• Show your sisters you care! Every member’s birthday should be celebrated with a post on the chapter’s social media. Recognizing sisterhood accomplishments and awards should be a regular occurrence. Gifts, treats, surprises, pampering, spoiling and member appreciation should be a part of each semester. If your sorority shows how much they love their sisters, the individual members will respond in kind. When she is loved, a sister will do anything for the organization. Goodwill generates goodwill in return. Make sure your sisters are crazy happy and your organization will reap the rewards. 
  • Recognize the good in your chapter! Honor the best and the brightest in your sisterhood. Chapters can’t be only about rules, standards and punishments. Give ‘sister of the month’ awards, generously give academic awards, support the outside activities of each member, promote and praise all the wonderful things the sisters do on campus. Use social media to boost your sisterhood “bragging." 
  • Give fringe benefits! Whenever possible, encourage alumnae to host events at their lovely homes, invite guest speakers and performers to your sorority house, give gifts from parents who are willing to share products with the chapter. Any little extra niceties that your sorority can spoil their members with, will keep pride in your organization strong. Maybe an alum has a mountain or beach home which would be perfect for a new member retreat. Serve holiday meals, host sisterhood socials, plan elegant formals, etc… If every occasion is treated as a special experience for the sisters, the membership will appreciate it.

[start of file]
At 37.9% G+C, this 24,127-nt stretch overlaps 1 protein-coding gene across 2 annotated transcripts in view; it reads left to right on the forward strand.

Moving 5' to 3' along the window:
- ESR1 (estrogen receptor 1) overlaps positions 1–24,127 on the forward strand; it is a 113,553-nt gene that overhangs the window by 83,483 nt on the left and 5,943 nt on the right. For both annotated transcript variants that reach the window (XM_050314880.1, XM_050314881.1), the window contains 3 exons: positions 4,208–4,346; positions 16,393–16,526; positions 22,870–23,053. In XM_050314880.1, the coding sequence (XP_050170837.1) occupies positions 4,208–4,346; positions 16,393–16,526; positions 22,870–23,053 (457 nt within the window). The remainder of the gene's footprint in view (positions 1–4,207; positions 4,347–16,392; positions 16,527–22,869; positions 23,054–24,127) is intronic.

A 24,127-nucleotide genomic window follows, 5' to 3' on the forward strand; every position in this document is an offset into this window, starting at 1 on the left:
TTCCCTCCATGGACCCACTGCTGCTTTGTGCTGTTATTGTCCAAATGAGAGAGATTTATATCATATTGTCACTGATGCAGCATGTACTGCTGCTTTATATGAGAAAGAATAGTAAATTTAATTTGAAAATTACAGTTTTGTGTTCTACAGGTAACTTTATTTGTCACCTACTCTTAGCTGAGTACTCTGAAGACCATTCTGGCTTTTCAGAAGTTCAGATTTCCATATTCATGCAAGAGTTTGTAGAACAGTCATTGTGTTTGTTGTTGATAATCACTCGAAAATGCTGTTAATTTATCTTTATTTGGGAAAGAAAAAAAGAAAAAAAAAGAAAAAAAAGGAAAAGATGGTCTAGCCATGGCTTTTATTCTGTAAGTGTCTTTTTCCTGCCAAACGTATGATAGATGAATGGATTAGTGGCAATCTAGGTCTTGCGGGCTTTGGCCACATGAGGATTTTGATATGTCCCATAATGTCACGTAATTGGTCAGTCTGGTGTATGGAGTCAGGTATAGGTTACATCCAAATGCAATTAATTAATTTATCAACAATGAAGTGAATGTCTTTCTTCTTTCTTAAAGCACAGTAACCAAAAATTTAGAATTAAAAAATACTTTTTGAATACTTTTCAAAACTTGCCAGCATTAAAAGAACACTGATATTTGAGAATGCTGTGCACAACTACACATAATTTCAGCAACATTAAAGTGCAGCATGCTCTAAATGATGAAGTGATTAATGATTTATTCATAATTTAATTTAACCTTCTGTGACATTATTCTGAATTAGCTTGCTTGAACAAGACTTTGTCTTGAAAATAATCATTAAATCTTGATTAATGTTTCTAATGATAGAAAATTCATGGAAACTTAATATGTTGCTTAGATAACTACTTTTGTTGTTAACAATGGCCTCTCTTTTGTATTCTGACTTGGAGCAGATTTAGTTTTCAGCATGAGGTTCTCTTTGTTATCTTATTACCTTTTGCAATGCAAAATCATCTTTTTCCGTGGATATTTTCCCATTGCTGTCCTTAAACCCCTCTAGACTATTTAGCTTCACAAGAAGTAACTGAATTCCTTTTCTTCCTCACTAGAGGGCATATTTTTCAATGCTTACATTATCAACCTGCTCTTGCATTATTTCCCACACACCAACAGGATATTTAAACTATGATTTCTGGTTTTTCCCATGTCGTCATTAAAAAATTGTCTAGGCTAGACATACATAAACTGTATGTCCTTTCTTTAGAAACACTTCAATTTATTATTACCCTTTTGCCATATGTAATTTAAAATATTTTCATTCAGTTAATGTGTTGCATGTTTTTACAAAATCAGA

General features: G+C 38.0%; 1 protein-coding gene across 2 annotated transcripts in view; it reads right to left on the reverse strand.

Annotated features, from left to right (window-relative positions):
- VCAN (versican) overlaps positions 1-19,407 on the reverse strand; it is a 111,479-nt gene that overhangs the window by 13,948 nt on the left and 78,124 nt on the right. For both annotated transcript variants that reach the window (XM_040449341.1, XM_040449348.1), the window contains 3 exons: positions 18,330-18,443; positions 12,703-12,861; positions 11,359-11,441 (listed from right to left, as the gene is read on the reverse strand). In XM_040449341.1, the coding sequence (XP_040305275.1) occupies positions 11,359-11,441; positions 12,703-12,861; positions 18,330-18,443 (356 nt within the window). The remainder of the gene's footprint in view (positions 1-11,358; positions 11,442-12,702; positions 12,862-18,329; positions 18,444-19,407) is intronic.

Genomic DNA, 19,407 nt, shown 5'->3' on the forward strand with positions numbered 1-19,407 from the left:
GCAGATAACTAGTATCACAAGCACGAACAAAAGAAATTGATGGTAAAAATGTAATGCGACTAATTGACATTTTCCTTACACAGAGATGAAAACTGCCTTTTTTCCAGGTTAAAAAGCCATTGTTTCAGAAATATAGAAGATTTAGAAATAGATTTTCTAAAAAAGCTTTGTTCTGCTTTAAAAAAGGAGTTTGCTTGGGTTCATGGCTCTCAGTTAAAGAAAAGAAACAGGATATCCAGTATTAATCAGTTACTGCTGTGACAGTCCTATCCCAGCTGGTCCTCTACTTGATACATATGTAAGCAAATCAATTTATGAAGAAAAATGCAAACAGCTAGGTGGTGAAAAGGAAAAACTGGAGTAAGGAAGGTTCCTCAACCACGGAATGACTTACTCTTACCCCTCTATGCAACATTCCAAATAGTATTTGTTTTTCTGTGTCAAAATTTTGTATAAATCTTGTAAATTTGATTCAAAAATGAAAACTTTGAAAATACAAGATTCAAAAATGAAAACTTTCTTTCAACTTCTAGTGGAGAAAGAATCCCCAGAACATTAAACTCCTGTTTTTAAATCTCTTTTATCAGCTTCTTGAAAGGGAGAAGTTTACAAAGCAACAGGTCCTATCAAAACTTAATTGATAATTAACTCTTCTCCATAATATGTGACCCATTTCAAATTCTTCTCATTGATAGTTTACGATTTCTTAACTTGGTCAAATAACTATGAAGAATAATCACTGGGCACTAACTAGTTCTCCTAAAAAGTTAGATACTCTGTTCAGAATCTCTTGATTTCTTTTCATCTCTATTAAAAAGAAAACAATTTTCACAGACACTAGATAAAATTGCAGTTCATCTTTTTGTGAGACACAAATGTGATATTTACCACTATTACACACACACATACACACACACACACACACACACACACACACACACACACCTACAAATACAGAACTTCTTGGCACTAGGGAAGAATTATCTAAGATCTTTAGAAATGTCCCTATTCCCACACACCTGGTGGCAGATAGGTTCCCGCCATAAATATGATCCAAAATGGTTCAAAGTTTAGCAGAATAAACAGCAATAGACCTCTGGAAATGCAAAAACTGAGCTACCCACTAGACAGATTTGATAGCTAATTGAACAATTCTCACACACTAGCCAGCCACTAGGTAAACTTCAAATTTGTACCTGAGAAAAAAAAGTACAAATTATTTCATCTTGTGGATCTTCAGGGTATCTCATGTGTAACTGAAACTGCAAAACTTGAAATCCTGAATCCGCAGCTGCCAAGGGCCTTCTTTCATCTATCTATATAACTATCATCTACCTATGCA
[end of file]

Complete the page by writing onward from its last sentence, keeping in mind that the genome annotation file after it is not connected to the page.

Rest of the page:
• Make wise leadership choices! Give as many sisters a chance at holding office as possible. Many members just need a break when they either run for a position or volunteer. Spread the opportunities around. If the same handful of girls dominate the e-board year after year, the chapter becomes stale. Fresh ideas and new perspectives are what keep a sorority going. 
  • Bring on the fun! A sisterhood that plays together, stays together! To balance the meetings and sometimes dull requirements, a chapter can’t forget about the good times. Costumes, themes, socials, mixers, balls, trips, crafts, events and more are all ways to add fabulous fun to your organization. All work and no play makes for a dull greek life. Even the most laid back chapter can have crazy times in their own way. Don’t let obligations totally drown out relaxing, silly fun.
  • Let more voices be heard! Morale sinks when members feel they have no input, no control and they are just being bossed around. Sisters are not mindless drones! Offer discussion time after chapter meetings, create an anonymous "suggestions” box, host sharing times and play games which allow sisters to speak out. Delegate tasks, encourage everyone to participate, listen to different viewpoints and your sisters will have more invested in the chapter’s success. 
  • Little things help too! Even small changes can brighten your sister’s attitudes. Have a mini-meeting everyday via social media, share an 'inspiration of the day,’ switch the meeting schedule once in awhile, meet in a different location a few times a year, say 'thank you’ to sisters frequently, remind the chapter 'why’ you are a sorority, let sisters talk when they need to vent, fix little annoyances that need fixing, redecorate or add a fresh coat of paint to the chapter room, organize something out of the ordinary. Each and every small improvement keeps your chapter out of a rut.  

🎀  🎀  🎀  🎀  🎀  🎀  🎀  🎀  🎀  🎀 🎀 🎀  🎀  🎀  🎀